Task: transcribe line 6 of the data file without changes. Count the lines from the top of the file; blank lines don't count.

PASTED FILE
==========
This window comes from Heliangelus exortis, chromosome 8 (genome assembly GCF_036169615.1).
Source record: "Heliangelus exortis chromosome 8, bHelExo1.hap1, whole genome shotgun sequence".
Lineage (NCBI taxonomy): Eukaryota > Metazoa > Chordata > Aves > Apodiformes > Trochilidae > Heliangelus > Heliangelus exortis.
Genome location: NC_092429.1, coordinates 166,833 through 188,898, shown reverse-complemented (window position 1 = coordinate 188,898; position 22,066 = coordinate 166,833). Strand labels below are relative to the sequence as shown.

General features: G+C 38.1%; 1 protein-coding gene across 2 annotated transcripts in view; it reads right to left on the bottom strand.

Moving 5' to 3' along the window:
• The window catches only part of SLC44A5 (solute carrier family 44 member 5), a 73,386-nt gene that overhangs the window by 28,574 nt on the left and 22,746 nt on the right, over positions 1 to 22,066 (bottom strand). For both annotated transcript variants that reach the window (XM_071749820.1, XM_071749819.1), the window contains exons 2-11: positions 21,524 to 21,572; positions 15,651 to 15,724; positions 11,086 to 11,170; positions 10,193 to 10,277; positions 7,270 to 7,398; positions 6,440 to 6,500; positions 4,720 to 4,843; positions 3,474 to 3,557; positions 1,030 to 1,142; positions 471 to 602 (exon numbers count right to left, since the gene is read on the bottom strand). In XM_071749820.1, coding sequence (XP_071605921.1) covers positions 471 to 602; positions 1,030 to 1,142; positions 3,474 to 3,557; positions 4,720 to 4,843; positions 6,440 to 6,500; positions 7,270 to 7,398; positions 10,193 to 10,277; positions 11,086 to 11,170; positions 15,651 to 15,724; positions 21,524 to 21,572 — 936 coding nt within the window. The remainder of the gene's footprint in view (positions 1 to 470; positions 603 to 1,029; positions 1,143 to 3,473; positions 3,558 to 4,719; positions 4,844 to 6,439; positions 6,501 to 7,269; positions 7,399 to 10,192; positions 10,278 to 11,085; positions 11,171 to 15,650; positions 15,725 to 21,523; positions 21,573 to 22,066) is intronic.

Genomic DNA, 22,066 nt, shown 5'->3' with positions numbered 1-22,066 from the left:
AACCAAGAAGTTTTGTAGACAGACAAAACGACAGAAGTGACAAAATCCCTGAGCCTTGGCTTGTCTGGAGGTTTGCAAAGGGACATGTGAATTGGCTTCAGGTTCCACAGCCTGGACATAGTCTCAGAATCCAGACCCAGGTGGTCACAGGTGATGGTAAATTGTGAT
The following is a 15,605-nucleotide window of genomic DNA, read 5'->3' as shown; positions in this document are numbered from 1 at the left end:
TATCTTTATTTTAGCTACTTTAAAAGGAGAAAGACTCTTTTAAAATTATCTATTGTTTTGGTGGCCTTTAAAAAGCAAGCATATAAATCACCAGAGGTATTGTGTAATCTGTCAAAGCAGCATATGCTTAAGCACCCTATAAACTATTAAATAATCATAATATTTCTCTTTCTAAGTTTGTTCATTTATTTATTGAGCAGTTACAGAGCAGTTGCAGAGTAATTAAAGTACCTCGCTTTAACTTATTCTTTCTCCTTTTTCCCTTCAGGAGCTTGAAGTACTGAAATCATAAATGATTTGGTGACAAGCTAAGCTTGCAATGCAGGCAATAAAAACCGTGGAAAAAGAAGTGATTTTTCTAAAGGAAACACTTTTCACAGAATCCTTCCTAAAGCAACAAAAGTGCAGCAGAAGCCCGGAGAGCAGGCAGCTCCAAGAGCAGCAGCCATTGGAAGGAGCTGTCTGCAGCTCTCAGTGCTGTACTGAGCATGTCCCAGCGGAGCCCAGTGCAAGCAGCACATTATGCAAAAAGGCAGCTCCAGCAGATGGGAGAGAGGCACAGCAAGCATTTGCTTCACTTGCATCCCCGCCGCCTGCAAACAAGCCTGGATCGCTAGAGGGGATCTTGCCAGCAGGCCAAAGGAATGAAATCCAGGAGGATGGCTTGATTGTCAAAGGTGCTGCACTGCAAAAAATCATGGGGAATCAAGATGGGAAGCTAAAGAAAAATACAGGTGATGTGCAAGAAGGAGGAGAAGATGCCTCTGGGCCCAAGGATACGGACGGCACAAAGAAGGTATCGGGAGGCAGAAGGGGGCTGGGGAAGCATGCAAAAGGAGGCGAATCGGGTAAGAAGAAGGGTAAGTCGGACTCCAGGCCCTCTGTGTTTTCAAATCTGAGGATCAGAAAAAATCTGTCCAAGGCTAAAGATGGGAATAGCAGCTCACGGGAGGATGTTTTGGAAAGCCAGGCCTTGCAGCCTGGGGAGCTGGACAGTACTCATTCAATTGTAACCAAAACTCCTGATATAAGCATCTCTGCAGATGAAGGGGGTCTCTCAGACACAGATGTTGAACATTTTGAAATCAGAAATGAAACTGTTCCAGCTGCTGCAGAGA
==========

Moving 5' to 3' along the window: